Cllr Neil Moore (Labour Cadoc Ward) Leader of the Vale Glamorrgan Council - spells out the reasons for the City Deal

Cllr Neil Moore (Labour Cadoc Ward) Leader of the Vale Glamorgan Council – spells out the reasons for the City Deal

In a special meeting last night, the Vale of Glamorgan Council voted by 34 to 5 in favour of moving ahead with the next stage of the complex multi-million-pound so-called “City Deal”.

The deal commits the Vale of Glamorgan Council to working with Cardiff Council and eight other South East Wales local authorities to develop infrastructure –  and particularly a new transport system for area –  with the help of government grants and private finance.

Cllr Ian Johnson Plaid Buttrills Ward)

Cllr Ian Johnson Plaid Buttrills Ward)

The leader of Plaid Cymru Cllr Dr Ian Johnson (Plaid Cymru, Buttrills Ward, Barry)  said he had  “quite strong reservations about the scheme”.

Cllr Johnson said he was worried about the proposed transfer of powers over Housing and Planning which would be moved upwards to “the leaders of this authority” . Cllr  Johnson said “I must be honest – the idea of putting Planning and Housing in the hands of the people who have massively inflated the numbers of required housing in the Vale of Glamorgan is quite scary”.

He said that the Growth Commission had estimated that 7,200 new homes over 20 years in the Vale of Glamorgan. he said “That’s 360 per year and that’s quite different from  the 660 houses per year which are actually part of  [ the Vale Council’s Local Development Plan]”    

Plaid Cymru's leader suggested the council meeting had been convened so that on March 1st St David's Day the First Minister could pose for photographs at a ceremony at Cardiff Airport

Plaid Cymru’s leader suggested the special Vale Council meeting had been convened so that on March 1st (St David’s Day) the First Minister could pose for photographs at a ceremony at Cardiff Airport

Cllr  Johnson said there had been originally an 18-24  month timescale given for the council to consider its participation in the project. He suspected that the real reason it was all being done in a rush now – and this “Special Meeting” had been called –  was to approve the deal in time for the First Minister Carwyn Jones pose for what he called a “contrived photograph on the 1st of March at Cardiff Airport [St David’s Day ].”

Cllr Johnson said there had been a lack of consideration about the governance of the proposed scheme. Whereas the Vale Council had had a large amount of time to discuss the [ultimately abortive] proposals to merge with Cardiff Council and Bridgend –  the City Deal on the other hand had “snuck up on us from behind” and there had been no discussions on the various powers involved the deal and “where they should be lying”   .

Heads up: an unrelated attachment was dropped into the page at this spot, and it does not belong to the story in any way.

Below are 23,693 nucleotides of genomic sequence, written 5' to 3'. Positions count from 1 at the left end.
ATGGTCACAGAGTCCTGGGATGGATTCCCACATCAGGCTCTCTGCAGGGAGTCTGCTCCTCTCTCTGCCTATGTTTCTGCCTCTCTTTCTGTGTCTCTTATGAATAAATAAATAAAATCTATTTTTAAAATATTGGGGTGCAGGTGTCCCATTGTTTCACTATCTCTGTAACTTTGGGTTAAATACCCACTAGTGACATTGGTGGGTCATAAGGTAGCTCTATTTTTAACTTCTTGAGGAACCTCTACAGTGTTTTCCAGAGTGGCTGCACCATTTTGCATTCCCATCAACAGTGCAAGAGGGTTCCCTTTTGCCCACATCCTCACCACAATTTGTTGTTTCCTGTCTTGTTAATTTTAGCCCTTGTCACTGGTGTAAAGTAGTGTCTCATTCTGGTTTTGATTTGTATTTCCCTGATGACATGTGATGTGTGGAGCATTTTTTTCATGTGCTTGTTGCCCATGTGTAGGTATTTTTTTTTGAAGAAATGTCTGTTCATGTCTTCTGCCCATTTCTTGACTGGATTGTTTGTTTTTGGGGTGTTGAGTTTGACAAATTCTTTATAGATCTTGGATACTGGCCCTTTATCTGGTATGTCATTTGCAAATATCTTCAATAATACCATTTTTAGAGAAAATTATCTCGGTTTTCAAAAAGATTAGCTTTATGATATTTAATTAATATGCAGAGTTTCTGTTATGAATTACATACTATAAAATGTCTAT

Cllr Johnson said the Vale Council would be “signing-up for 25 years of payments and discussions . I think that all 10 councils should really have left this until after we’ve had the elections in May”  .

Cllr Kevin Mahoney (Independent Sully)

Cllr Kevin Mahoney (Independent Sully)

Cllr Kevin Mahoney (Independent Sully) said the scheme was not the huge deal that was being presented to the public.   The vast majority of the money would be used on the so-called Metro transport system. Transport was the responsibility of the UK and Welsh Governments  – and the franchise operators – rather than the local authorities. Once the Metro costs had been stripped out of the scheme, there would only be net receipts of £19,000,000 to be split between 10 councils . The council had been told the Metro system would not be coming unless the council signed up to the scheme – which was “nothing short of blackmail” . “Why shouldn’t we have decent transport links?” – he asked  and “why shouldn’t the UK Government or the Welsh Assembly or the transport companies be paying for them ? “.

Conservative Leader John Thomas and Cllr Jeffrey James (Conservative Rhoose) spoke in favour of the scheme although Cllr James noted that questions such as who would audit the managing authority of the scheme were as yet unresolved.

Cllr Chris Franks (Plaid Dinas Powys) said the scheme meant the end of hopes for a Dinas Powys By Pass

Cllr Chris Franks (Plaid Dinas Powys) said reading between the lines meant there would be no Dinas Powys By Pass